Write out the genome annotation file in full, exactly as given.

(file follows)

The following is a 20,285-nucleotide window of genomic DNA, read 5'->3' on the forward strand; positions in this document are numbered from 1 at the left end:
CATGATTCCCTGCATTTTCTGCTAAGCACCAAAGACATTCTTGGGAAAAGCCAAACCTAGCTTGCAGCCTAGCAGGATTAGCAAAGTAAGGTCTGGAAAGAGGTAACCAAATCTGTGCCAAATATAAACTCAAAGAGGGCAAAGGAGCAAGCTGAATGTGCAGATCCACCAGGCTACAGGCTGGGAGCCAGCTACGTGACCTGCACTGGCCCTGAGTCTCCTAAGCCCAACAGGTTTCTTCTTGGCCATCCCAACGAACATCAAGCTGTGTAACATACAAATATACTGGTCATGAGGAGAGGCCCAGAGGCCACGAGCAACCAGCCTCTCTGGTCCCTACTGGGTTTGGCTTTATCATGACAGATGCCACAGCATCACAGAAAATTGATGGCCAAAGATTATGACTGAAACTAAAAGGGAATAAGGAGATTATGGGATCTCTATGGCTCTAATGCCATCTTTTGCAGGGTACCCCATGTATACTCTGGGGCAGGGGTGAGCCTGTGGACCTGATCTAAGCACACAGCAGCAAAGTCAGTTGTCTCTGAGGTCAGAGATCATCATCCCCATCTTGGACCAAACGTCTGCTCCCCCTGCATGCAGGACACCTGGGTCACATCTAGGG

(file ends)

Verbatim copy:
The following is a 20,285-nucleotide window of genomic DNA, read 5'->3' on the forward strand; positions in this document are numbered from 1 at the left end:
CATGATTCCCTGCATTTTCTGCTAAGCACCAAAGACATTCTTGGGAAAAGCCAAACCTAGCTTGCAGCCTAGCAGGATTAGCAAAGTAAGGTCTGGAAAGAGGTAACCAAATCTGTGCCAAATATAAACTCAAAGAGGGCAAAGGAGCAAGCTGAATGTGCAGATCCACCAGGCTACAGGCTGGGAGCCAGCTACGTGACCTGCACTGGCCCTGAGTCTCCTAAGCCCAACAGGTTTCTTCTTGGCCATCCCAACGAACATCAAGCTGTGTAACATACAAATATACTGGTCATGAGGAGAGGCCCAGAGGCCACGAGCAACCAGCCTCTCTGGTCCCTACTGGGTTTGGCTTTATCATGACAGATGCCACAGCATCACAGAAAATTGATGGCCAAAGATTATGACTGAAACTAAAAGGGAATAAGGAGATTATGGGATCTCTATGGCTCTAATGCCATCTTTTGCAGGGTACCCCATGTATACTCTGGGGCAGGGGTGAGCCTGTGGACCTGATCTAAGCACACAGCAGCAAAGTCAGTTGTCTCTGAGGTCAGAGATCATCATCCCCATCTTGGACCAAACGTCTGCTCCCCCTGCATGCAGGACACCTGGGTCACATCTAGGG